Wednesday, December 02, 2009

How To Spin Out A Moving Car

by Marcus Sakey

I had a gig in Los Angeles the week before Thanksgiving—just a quick in and out, sorry to the peeps I didn’t call—and while there, I took a cop buddy up on his offer to visit the LAPD’s Davis Training Facility.

This is one of the best things about being a writer. You get to do so much fun stuff. I spent the whole day saying, “Yes!”
"Would you like to fire a gas-operated Benelli Tactical Automatic Shotgun?"

"Would you like to jump on the slick track and try to recover from a full-drift spin?"

“Would you like to try the laser simulation system we use to train in use of force?”
Probably the most fun part was the track; an extensive, sinuous system of curves and twists used to train recruits in pursuit driving, maintaining control under dangerous circumstances, and, my personal favorite, PITting.

What’s that, you say? Glad you asked.

It stands for Pursuit Intervention Technique, and it’s a carefully calculated way to spin out a car you’ve been chasing. Done properly, there’s minimal risk of harm to either officer or suspect, and little to no damage to the vehicles.

You know all the ramming you see in movies and TV? This isn’t like that. It’s a finesse move, and far more effective than a blunt crash.

What you do is, as the pursuer, you close in on the offender at a steady rate. Pull up alongside until your front bumper is aligned with their rear wheels, and then match their speed. Then gently ease your car over to touch theirs.

This is the hard part—it runs counter to every instinct you have as a driver, and about five kinds of alarms go off in your head. You want to pull away, or else you want to yank the wheel hard and get it over with. But the key is to ease into a static touching position, your car riding against theirs.

Look at it this way. Take one hand and punch yourself in the other arm lightly. It moved, but less than you’d think, right? Now place your hand against the arm and push, steadily, with the same amount of force. Notice how much more effective that was?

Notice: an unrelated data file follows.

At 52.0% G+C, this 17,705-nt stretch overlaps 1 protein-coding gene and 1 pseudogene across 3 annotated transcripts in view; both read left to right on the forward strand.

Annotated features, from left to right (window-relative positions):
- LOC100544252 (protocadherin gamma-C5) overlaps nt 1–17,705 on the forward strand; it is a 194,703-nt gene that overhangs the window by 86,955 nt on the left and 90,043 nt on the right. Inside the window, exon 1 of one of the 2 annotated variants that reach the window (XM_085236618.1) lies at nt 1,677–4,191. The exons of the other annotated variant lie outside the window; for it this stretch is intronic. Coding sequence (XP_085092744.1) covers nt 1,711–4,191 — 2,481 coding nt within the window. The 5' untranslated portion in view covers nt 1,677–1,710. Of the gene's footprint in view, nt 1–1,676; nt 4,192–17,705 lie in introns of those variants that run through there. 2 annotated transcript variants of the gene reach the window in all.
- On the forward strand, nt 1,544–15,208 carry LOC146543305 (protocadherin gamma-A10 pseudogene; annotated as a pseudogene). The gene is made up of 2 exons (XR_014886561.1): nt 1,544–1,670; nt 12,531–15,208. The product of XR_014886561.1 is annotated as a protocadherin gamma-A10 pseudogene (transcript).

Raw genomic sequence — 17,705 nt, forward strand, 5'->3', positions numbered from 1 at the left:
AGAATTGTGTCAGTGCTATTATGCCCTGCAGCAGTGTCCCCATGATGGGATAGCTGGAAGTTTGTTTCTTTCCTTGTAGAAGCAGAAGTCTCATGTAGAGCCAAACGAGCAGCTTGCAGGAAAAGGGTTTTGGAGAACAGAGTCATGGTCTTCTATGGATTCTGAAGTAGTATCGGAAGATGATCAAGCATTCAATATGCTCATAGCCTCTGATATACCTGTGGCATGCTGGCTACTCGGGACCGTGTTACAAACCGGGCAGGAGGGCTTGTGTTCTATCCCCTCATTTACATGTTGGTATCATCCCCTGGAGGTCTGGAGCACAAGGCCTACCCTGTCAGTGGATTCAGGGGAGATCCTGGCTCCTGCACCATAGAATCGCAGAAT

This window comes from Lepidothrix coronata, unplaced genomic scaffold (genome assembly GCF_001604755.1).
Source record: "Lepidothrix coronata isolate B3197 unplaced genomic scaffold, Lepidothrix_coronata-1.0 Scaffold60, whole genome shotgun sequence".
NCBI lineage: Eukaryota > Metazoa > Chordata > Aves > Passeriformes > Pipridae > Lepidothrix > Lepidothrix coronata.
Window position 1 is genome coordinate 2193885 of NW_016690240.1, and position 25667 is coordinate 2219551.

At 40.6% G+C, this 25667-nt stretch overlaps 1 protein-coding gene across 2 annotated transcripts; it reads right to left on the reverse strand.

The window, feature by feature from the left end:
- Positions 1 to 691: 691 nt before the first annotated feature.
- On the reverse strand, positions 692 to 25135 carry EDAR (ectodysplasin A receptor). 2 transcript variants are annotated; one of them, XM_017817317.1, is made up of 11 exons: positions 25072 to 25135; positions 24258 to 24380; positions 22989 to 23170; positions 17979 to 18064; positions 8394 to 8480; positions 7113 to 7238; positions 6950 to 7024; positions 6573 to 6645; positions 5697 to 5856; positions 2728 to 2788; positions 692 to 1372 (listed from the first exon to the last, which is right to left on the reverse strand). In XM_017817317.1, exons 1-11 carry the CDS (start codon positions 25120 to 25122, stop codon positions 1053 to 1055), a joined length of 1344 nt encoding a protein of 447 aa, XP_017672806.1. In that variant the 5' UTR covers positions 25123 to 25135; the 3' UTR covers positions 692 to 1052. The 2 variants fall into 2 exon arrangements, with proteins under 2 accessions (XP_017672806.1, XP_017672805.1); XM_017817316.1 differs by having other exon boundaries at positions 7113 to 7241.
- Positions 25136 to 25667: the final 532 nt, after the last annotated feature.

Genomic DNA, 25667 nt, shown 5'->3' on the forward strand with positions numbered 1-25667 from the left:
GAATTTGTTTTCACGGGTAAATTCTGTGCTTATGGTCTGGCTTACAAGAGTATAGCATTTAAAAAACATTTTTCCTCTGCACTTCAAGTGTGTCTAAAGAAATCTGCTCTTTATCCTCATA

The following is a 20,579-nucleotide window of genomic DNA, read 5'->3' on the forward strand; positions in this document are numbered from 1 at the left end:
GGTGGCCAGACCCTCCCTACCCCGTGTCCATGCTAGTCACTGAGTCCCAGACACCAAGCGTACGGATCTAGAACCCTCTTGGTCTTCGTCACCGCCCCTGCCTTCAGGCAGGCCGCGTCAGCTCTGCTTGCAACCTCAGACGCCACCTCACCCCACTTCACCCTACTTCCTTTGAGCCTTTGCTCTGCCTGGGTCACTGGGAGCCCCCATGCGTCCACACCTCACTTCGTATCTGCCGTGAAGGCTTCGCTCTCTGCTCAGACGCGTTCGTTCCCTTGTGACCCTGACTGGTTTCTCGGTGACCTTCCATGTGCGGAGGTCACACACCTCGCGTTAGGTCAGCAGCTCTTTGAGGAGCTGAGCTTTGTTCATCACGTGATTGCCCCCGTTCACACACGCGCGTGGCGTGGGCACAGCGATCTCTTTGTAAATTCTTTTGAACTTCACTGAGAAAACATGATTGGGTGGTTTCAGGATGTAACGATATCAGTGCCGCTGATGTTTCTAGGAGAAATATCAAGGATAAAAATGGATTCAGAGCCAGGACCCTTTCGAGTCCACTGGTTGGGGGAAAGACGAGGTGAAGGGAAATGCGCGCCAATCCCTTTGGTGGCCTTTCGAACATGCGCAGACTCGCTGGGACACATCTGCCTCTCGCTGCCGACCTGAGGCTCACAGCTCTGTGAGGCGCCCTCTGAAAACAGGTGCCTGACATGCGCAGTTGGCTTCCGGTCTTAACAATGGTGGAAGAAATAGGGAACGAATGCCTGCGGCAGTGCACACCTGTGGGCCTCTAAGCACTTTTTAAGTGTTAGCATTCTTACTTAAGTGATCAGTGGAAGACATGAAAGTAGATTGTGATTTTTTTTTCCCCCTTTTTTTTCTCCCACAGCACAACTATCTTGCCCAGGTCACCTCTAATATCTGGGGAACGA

And that’s what this maneuver is about. Once you’ve got that steady touch, you push. You do that by turning the wheel into the offender’s car. Less dramatically than you’d think; call it 20 – 30 degrees. The steady force of your vehicle spins theirs; the moment that begins to happen, their forward momentum does all the work, yanking them into a full-spin and out of the line of your car. You brake, correct your steering, and you’re good to go, while they are backwards and watching fellow officers box them in. It’s beautiful, a ballet of metal and asphalt at high speed.

God I love my job.

Anyway, a little tidbit of Wednesday morning knowledge for you. I know a lot of you are crime writers, so hopefully it will come in handy. It should go without saying, but this is for research only, don’t try it at home, and most important, don’t get me in trouble.

While I’m wrapping up, I’d like to take a moment to thank the Los Angeles Police Department for their generosity--and their service. Whether in LA, Chicago, or Pleasantville, cops have a hard job, one where their daily successes go unsung but every mistake is front page news. It’s a job they do for far too little money and in the face of far too much criticism. I can’t change that, but I can at least say, with all sincerity: Thank you.


Barbara D'Amato said...

Wonderful! I love it.

Now if I can just resist trying it on the innocent and unaware.

Dana King said...

No adult is truly innocent. Unaware is a different story.

beauvallet said...

Hey, Dana, grab your keys and let's head out on I-70 West!

Sara said...

Ah, the PIT maneuver. I have seen it many times (due to a regrettable "COPS" phase).

Allison Davis said...


that is the best reason to keep me focused on editing my second manuscript. Can't think of better incentive. I want to have that much fun.

Jordan Marsh said...

Nice post, Marcus. Thanks for the kind words about the police.

Leo said...

Thanks for providing such useful information. I really appreciate your professional approach.
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